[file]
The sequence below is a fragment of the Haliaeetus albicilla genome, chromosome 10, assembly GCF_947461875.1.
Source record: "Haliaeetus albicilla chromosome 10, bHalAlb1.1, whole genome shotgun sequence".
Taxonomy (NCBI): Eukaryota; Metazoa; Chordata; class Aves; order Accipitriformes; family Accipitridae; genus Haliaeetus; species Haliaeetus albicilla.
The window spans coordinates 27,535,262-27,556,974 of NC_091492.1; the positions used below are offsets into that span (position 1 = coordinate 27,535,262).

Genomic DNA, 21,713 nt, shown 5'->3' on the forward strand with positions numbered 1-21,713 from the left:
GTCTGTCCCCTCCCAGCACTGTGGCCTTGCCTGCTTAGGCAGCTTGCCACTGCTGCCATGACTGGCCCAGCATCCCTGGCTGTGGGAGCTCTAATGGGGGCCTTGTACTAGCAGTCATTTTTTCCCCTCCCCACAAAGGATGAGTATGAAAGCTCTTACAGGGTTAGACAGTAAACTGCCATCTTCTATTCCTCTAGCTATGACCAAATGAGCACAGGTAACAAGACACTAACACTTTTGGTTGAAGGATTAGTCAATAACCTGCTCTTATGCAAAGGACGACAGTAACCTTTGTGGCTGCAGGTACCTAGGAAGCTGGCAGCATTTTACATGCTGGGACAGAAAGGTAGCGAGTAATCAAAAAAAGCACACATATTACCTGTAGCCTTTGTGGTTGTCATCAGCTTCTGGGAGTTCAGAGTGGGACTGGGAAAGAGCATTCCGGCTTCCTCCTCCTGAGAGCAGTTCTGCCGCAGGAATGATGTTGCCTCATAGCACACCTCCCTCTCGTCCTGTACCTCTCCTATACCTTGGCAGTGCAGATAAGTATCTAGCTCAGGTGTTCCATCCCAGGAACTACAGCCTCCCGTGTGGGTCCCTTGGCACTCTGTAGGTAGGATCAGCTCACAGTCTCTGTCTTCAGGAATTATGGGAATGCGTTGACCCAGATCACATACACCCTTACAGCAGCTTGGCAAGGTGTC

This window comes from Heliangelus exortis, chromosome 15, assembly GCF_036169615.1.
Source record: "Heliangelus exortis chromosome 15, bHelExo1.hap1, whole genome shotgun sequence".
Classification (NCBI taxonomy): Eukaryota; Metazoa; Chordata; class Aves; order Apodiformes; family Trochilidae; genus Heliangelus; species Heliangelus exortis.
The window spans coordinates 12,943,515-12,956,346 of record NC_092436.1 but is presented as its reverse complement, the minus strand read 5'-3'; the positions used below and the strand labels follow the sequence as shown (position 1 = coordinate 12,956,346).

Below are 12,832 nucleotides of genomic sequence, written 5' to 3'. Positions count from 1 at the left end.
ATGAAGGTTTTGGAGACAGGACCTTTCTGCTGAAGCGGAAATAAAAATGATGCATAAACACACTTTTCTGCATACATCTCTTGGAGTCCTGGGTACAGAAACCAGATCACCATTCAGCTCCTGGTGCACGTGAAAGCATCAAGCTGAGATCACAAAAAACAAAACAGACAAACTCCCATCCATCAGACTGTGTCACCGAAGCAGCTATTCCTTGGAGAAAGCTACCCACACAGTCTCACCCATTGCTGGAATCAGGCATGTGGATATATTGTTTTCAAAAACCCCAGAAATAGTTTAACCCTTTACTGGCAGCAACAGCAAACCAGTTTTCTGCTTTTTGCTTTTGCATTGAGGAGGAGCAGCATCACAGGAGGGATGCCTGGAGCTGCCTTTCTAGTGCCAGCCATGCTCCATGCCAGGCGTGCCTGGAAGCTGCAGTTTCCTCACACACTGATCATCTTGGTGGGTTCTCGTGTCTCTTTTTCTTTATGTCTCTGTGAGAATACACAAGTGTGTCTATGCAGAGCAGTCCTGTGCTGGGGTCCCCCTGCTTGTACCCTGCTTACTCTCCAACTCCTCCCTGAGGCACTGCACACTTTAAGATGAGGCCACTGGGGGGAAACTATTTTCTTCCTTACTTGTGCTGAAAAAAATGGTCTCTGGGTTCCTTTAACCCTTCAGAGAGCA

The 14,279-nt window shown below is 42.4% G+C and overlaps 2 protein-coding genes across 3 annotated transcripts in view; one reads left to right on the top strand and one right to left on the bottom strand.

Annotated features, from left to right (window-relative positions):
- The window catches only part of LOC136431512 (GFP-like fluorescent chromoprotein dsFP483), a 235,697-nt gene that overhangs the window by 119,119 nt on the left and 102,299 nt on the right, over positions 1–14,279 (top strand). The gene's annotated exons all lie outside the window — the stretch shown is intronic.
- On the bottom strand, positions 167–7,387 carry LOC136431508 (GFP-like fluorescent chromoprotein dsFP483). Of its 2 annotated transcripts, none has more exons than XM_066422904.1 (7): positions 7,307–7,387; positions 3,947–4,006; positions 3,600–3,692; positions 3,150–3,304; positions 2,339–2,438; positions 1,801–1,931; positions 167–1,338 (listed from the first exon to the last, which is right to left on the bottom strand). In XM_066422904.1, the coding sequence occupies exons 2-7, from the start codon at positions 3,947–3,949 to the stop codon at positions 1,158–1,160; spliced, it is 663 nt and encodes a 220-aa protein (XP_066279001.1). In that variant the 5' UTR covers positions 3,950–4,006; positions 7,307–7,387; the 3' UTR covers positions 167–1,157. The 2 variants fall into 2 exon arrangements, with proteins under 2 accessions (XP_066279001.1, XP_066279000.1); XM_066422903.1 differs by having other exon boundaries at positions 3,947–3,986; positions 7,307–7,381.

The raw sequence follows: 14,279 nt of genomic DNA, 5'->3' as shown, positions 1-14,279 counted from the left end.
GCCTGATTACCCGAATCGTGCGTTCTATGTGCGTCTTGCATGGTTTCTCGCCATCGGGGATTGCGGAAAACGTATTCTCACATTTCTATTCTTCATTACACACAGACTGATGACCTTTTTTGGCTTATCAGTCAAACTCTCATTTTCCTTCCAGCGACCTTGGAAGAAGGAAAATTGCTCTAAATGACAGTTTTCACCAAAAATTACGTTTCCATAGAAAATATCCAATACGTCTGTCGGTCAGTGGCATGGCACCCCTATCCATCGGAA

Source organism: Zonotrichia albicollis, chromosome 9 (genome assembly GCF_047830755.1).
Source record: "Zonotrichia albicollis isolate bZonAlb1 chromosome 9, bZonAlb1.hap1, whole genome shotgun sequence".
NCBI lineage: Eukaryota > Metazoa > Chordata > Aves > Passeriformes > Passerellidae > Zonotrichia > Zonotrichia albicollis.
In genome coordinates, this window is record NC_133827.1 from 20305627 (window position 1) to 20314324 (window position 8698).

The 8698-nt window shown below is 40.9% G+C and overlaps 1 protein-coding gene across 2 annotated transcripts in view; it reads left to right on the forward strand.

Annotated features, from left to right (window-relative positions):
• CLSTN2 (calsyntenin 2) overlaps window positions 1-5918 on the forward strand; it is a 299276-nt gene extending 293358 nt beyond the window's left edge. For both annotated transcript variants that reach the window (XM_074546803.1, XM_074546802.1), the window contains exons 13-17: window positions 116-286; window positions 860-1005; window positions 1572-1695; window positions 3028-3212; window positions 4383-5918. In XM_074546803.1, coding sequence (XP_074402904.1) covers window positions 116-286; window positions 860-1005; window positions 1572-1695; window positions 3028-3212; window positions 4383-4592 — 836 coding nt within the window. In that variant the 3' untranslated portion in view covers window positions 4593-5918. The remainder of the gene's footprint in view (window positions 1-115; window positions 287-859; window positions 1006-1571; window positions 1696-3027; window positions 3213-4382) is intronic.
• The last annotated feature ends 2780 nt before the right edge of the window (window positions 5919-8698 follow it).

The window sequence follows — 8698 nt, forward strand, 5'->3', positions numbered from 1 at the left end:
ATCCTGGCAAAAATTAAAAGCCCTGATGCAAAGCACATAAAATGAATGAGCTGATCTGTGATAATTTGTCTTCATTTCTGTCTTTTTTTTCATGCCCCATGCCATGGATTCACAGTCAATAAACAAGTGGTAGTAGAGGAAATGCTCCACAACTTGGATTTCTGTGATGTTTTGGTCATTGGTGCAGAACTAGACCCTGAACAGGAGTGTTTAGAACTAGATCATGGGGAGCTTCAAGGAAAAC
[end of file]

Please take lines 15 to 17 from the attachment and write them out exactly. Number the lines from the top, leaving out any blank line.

- The window catches only part of LOC136431512 (GFP-like fluorescent chromoprotein dsFP483), a 235,697-nt gene that overhangs the window by 119,119 nt on the left and 102,299 nt on the right, over positions 1–14,279 (top strand). The gene's annotated exons all lie outside the window — the stretch shown is intronic.
- On the bottom strand, positions 167–7,387 carry LOC136431508 (GFP-like fluorescent chromoprotein dsFP483). Of its 2 annotated transcripts, none has more exons than XM_066422904.1 (7): positions 7,307–7,387; positions 3,947–4,006; positions 3,600–3,692; positions 3,150–3,304; positions 2,339–2,438; positions 1,801–1,931; positions 167–1,338 (listed from the first exon to the last, which is right to left on the bottom strand). In XM_066422904.1, the coding sequence occupies exons 2-7, from the start codon at positions 3,947–3,949 to the stop codon at positions 1,158–1,160; spliced, it is 663 nt and encodes a 220-aa protein (XP_066279001.1). In that variant the 5' UTR covers positions 3,950–4,006; positions 7,307–7,387; the 3' UTR covers positions 167–1,157. The 2 variants fall into 2 exon arrangements, with proteins under 2 accessions (XP_066279001.1, XP_066279000.1); XM_066422903.1 differs by having other exon boundaries at positions 3,947–3,986; positions 7,307–7,381.

The raw sequence follows: 14,279 nt of genomic DNA, 5'->3' as shown, positions 1-14,279 counted from the left end.